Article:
SCADA (Supervisory Control and Data Acquisition) is a monitoring software, often used in conjunction with PLCs and other devices like Remote Terminal Units (RTUs) to monitor and run plant processes. Being a focal framework, the SCADA software is installed on a computer inside the central data monitoring hub of the plant. One of its main functions is to act as an interface with Human-Machine Interface (HMI) or industrial machines.

Also, as a supervisory framework SCADA enables users to track information from the industrial machines. For example, data from the PLCs and RTUs are relayed to the SCADA supervisory system, then, when necessary, users or operators can enter control commands into the HMI to regulate the industrial process being controlled.

Components of a SCADA System

A typical SCADA system is made up of the following components: 

Basic Components of a SCADA System
  • Supervisory Computers: They are used to collect data on the process from all remote locations across the operation. The SCADA supervisory computer system is also responsible for communicating with SCADA PLCs which are used as field connection controllers. This system also includes the HMI software that runs on operator workstations. The operator can then use the HMI interface to issue control commands to the connected field devices through the supervisory computer system.
  • Remote Terminal Units (RTUs): They connect to input sensors and output actuators, in the process. These units are interfaced with the supervisory computer system using a communication network. Simply put, RTUs are intelligent Input/Outputs that provide various parameters to the SCADA Master.
  • Programmable Logic Controllers (PLCs): They are connected to the input and output devices within the process, in the same way as the RTUs. They are also networked to the supervisory computer system using different communication interfaces. Compared to Remote Terminal Units, SCADA PLCs provide more sophisticated in-built control capabilities. Also, these PLCs can be programmed using one or more of the IEC 61131- 3 standardized PLC programming languages. Most of the PLCs in a SCADA system are programmed using Ladder Diagram (LD). The ladder logic functions duplicate in format hard-wired relays and conventional electrical schematics, which are largely understandable by technicians and electricians without prior training on PLC programming.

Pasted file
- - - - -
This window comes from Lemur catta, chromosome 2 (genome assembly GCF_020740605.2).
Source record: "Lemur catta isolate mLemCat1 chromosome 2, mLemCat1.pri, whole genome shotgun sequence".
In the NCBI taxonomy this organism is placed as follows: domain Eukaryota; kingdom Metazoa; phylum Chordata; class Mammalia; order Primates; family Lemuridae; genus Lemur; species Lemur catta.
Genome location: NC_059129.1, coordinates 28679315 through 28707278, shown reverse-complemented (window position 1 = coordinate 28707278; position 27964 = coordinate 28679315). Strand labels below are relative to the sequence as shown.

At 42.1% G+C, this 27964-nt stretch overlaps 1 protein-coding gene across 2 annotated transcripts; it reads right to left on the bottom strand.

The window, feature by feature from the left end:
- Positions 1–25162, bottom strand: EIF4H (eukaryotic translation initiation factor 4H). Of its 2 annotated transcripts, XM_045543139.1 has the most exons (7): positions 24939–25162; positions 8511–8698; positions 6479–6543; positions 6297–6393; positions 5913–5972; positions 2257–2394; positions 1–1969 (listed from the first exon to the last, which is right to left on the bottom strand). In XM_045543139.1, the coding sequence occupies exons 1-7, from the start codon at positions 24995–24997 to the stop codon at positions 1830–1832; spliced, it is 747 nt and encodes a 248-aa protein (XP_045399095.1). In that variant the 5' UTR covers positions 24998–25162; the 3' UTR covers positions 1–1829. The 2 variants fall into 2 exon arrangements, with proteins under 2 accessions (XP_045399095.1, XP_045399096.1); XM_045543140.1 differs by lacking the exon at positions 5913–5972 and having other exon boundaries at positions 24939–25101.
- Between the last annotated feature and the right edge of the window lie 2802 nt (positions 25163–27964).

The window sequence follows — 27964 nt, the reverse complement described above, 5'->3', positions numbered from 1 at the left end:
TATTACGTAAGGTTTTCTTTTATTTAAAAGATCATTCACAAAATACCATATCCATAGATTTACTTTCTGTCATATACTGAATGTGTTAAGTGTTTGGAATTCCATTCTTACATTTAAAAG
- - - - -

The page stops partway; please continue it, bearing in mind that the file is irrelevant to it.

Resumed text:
• Human-Machine Interface (HMI): This is a graphical user interface (GUI) that presents plant information to the operating personnel in form of graphical diagrams, event and alarm logging pages, that are schematic representations of the process being controlled. The HMI is networked to the SCADA supervisory computers from which it gathers real-time data to provide trend graphs, mimic diagrams, and alarm displays to the operator. 
  • Communication Interface: This interface connects the RTUs and PLCs to the supervisory computer system, using either manufacturer proprietary or industry-standard network protocols. The SCADA communication infrastructure may have components directly wired together, and in other cases, it may have the components communicating through a network of radios. LAN network lines are used to interface monolithic SCADA systems for communication purposes. SCADA systems in larger industries use SDH (Synchronous Digital Hierarchy)/ SONET (Synchronous Optical Network) communication infrastructure. The SDH/SONET network interfaces transfer digital data through fiber optic cables. In today’s SCADA systems, the use of Ethernet/IP networks is being preferred over Synchronous Optical Networking (SONET). Also, the recently developed Internet of Things (IoT) cloud computing technology, is being widely adopted in industrial processes to enable the components within the SCADA system to communicate.
  • SCADA Programming: The SCADA programming in the master station or HMI is used to create maps and diagrams of the monitored infrastructure. The created diagrams depict vital information during a process or event failure, they also provide activation keys to act. Most commercial SCADA systems use standardized interfaces in programming, with the commonly used programming languages being C or other derived languages. 

The diagram to the right illustrates the six main components of a SCADA system.

Differences Between a PLC and SCADA System

The primary difference between a Programmable Logic Controller and a Supervisory Control and Data Acquisition system is the technology used. A PLC is a piece of hardware that can be picked up and physically inspected, whereas the general SCADA framework is software installed on a computer system, whose functionality is comparable to that of an Operating System like Linux or Microsoft Windows.
Also, a SCADA system is designed to operate on a much broader scope. Often termed as a plant’s overall control system, as it can monitor and gather information from each and every element of the system using its hardware and software components. On the other hand, a PLC can only focus on monitoring just one output element within the system.

The table below provides a summary of the major differences between a SCADA and a PLC system:

FeaturesSCADA SystemPLC System
DefinitionGenerally, it is a software used to monitor and control processes, by acquiring data from input devices and controlling field output devices even in remote locations.It is a solid-state device or a piece of hardware, that controls the output of a process through a user-defined program, that is mainly written in Ladder Diagrams